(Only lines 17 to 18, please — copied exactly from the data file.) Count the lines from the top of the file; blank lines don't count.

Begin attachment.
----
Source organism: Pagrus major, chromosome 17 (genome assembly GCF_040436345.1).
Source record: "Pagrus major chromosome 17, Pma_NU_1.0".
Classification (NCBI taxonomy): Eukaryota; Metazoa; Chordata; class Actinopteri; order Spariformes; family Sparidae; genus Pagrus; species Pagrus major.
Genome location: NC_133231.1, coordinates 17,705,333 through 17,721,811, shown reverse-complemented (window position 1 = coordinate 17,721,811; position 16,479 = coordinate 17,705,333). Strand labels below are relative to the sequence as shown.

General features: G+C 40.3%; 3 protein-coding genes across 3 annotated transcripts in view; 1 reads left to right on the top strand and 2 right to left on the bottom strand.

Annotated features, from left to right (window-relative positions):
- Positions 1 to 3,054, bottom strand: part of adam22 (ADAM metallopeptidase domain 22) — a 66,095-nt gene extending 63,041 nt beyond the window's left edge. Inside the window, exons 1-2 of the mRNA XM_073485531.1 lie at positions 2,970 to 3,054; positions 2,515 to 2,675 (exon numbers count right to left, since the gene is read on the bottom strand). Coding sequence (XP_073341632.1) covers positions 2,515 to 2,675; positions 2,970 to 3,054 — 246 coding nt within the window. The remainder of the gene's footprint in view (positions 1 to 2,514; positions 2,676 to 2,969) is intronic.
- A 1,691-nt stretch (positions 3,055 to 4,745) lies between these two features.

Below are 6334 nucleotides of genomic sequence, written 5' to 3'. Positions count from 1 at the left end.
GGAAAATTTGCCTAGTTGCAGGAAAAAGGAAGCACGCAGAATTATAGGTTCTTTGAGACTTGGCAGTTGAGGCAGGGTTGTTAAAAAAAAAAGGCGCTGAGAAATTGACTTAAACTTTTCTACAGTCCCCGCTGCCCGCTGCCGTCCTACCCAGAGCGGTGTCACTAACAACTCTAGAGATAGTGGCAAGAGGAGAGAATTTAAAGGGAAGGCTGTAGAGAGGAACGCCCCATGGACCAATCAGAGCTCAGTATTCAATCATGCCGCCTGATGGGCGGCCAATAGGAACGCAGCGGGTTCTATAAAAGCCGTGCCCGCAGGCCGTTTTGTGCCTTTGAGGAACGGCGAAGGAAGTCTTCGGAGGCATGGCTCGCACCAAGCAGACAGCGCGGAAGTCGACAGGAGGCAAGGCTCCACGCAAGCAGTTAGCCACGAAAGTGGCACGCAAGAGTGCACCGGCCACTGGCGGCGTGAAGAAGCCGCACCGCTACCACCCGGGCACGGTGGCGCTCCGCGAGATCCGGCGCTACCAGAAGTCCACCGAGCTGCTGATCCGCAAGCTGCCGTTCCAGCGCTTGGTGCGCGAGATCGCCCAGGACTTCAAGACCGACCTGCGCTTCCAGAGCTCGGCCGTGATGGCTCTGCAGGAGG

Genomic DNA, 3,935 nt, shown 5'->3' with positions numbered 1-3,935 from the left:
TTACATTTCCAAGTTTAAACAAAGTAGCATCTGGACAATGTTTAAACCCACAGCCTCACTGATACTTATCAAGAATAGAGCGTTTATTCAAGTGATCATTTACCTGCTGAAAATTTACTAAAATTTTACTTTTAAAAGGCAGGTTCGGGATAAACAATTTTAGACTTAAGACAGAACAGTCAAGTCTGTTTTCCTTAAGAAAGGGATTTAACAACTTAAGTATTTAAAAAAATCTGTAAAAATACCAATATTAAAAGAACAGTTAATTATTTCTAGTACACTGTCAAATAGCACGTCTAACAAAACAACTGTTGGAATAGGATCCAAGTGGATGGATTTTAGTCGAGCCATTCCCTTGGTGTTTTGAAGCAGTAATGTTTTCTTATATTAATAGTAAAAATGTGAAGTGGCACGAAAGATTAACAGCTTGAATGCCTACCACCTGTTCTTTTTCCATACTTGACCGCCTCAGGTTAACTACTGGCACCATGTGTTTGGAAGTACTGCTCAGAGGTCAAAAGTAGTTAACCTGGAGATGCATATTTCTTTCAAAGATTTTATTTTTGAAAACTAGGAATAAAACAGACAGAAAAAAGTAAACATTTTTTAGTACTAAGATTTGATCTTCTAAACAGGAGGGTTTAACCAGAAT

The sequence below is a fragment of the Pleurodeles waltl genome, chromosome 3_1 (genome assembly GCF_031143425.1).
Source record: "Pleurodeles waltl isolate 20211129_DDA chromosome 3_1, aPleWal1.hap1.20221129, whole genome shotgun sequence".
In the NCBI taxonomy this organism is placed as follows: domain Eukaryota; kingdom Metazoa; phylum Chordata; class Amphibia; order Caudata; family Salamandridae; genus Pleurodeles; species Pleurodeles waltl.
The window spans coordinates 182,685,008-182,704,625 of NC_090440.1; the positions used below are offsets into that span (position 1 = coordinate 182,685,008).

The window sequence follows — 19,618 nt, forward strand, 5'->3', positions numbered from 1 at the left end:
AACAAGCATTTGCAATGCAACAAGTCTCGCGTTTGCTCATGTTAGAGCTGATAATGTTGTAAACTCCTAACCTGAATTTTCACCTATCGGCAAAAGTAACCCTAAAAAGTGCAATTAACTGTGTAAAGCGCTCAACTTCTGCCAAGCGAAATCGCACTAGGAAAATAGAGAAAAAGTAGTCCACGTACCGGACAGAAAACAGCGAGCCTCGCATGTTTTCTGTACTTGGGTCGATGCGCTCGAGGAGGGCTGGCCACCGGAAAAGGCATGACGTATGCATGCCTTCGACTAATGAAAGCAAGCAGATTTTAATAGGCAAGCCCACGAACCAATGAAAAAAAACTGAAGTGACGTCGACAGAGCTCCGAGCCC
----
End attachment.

The window sequence follows — 19,618 nt, forward strand, 5'->3', positions numbered from 1 at the left end:
AACAAGCATTTGCAATGCAACAAGTCTCGCGTTTGCTCATGTTAGAGCTGATAATGTTGTAAACTCCTAACCTGAATTTTCACCTATCGGCAAAAGTAACCCTAAAAAGTGCAATTAACTGTGTAAAGCGCTCAACTTCTGCCAAGCGAAATCGCACTAGGAAAATAGAGAAAAAGTAGTCCACGTACCGGACAGAAAACAGCGAGCCTCGCATGTTTTCTGTACTTGGGTCGATGCGCTCGAGGAGGGCTGGCCACCGGAAAAGGCATGACGTATGCATGCCTTCGACTAATGAAAGCAAGCAGATTTTAATAGGCAAGCCCACGAACCAATGAAAAAAAACTGAAGTGACGTCGACAGAGCTCCGAGCCC